It was the evolving pattern of farming into a larger, mechanised and more centralised model that brought to an end the traditional fieldbarns with their ‘resident’ six or eight cows per building.
However, our emphasis focuses both on these semi-redundant solitary structures and includes all agricultural buildings prior to the 1950’s, so buildings adjacent to the farms and within the villages of Starbotton and Kettlewell are to be studied. Our overall survey target will be well over two hundred structures (there are over twenty buildings meeting the classification in Starbotton alone) and even with the present five Recording Teams it will be many months before they are all visited and recorded.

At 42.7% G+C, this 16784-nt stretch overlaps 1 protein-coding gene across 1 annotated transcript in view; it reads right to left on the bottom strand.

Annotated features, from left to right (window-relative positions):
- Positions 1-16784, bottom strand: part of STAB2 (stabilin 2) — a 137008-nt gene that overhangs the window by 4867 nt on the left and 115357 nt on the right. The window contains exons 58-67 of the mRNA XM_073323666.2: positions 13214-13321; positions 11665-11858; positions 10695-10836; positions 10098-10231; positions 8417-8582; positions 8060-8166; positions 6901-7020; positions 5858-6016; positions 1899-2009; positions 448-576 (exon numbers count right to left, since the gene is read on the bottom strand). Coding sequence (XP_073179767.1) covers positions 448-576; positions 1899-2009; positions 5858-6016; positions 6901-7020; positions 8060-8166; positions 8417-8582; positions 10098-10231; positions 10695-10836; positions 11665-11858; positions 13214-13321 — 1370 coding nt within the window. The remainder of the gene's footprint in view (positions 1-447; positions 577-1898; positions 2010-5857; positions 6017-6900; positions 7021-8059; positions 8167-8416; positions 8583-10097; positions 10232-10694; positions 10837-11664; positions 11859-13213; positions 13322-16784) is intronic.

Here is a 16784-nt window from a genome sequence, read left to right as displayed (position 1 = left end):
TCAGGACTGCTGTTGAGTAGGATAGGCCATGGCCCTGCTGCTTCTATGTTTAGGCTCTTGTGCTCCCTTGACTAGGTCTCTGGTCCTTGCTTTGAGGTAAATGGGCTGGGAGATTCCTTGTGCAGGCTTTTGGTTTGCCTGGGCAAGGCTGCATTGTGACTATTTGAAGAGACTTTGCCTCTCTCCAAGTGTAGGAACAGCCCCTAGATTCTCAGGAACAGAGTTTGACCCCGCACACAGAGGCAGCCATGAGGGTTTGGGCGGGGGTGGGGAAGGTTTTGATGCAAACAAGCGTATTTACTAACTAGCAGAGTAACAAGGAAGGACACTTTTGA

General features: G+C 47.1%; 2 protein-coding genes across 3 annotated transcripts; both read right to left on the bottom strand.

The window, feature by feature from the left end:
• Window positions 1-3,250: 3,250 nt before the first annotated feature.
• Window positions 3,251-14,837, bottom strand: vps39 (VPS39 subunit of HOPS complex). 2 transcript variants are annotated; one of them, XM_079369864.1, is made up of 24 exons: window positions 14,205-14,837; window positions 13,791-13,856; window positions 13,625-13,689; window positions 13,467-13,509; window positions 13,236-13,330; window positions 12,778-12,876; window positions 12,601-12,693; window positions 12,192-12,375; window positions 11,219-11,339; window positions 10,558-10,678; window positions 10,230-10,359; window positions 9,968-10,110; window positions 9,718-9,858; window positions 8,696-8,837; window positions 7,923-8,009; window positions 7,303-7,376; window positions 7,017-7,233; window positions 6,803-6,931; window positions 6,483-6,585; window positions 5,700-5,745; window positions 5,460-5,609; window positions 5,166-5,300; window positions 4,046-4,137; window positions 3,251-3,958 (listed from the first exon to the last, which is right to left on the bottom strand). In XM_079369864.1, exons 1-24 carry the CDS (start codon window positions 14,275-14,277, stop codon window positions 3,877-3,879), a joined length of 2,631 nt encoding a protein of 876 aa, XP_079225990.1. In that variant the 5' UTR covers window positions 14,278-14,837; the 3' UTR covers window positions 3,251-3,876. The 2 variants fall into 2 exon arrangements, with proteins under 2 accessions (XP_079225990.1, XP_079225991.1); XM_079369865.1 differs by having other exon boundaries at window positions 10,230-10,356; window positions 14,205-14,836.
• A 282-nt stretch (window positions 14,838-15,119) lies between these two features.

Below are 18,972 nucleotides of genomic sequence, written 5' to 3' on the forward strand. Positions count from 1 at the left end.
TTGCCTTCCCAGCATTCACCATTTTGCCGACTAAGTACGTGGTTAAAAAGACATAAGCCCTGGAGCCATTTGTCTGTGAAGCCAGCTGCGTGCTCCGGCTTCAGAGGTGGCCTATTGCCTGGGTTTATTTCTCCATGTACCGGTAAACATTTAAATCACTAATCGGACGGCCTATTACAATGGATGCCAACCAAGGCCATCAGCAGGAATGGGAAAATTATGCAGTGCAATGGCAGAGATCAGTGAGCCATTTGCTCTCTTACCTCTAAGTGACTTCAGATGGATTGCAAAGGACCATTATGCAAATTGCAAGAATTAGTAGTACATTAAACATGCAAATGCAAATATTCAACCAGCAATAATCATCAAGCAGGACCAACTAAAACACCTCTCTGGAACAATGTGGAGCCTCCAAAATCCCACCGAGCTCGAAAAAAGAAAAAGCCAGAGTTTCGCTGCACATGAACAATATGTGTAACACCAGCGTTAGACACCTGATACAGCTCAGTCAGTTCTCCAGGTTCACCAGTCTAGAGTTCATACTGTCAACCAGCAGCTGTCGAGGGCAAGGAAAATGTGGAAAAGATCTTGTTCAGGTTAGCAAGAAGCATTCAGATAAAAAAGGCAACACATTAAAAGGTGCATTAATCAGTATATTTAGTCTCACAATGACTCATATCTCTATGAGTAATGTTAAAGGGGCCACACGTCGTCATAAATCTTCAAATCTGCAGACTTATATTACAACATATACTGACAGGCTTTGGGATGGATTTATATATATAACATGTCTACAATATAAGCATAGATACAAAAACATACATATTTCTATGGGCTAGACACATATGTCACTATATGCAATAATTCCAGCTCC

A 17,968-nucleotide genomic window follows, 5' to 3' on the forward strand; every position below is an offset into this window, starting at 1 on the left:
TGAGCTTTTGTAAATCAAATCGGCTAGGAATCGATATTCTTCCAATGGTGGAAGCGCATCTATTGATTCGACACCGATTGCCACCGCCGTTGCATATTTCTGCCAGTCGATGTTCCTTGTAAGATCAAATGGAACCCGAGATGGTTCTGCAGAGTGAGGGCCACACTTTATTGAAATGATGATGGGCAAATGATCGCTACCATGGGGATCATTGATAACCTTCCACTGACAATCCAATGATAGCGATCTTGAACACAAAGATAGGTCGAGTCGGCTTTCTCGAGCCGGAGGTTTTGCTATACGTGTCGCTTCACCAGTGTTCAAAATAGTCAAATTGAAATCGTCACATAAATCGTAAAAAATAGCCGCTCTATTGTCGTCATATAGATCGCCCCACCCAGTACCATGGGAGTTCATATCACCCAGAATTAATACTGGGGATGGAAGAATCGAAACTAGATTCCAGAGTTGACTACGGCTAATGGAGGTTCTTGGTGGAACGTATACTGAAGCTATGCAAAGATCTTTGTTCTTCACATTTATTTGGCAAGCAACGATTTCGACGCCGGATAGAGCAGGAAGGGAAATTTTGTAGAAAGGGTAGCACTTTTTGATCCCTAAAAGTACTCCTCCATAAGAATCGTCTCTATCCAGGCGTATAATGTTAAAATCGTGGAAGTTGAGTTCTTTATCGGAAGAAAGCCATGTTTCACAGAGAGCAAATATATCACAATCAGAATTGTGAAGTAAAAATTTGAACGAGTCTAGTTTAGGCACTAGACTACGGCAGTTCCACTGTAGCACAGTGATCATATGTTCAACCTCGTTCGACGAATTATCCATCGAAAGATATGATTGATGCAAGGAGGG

Underpinning our desire to have a detailed snapshot of the current state of the traditional agricultural buildings, as we enter the 21st century, is the desire to see if anything remains of the early buildings, dating from the 16th and 17th centuries that were known to abound. It was during this period that as the old common land was enclosed, farmers who had distant holdings, built the fieldbarns so their cows, hay fodder and manure were all kept out in the field and only he, the farmer, had to travel. This successful system, once established, remained unchanged from 1550 to 1960, resulting in a landscape of meadows with their field barns, with wide bio-diversity and of national importance.
In a Crown Survey conducted in 1605 of the Manor of Middleham land in Kettlewell over eighty ‘outhouses’ were recorded, and though these will have been changed dramatically through re-building, re-roofing and raising, it is likely that some physical evidence remains of these older structures.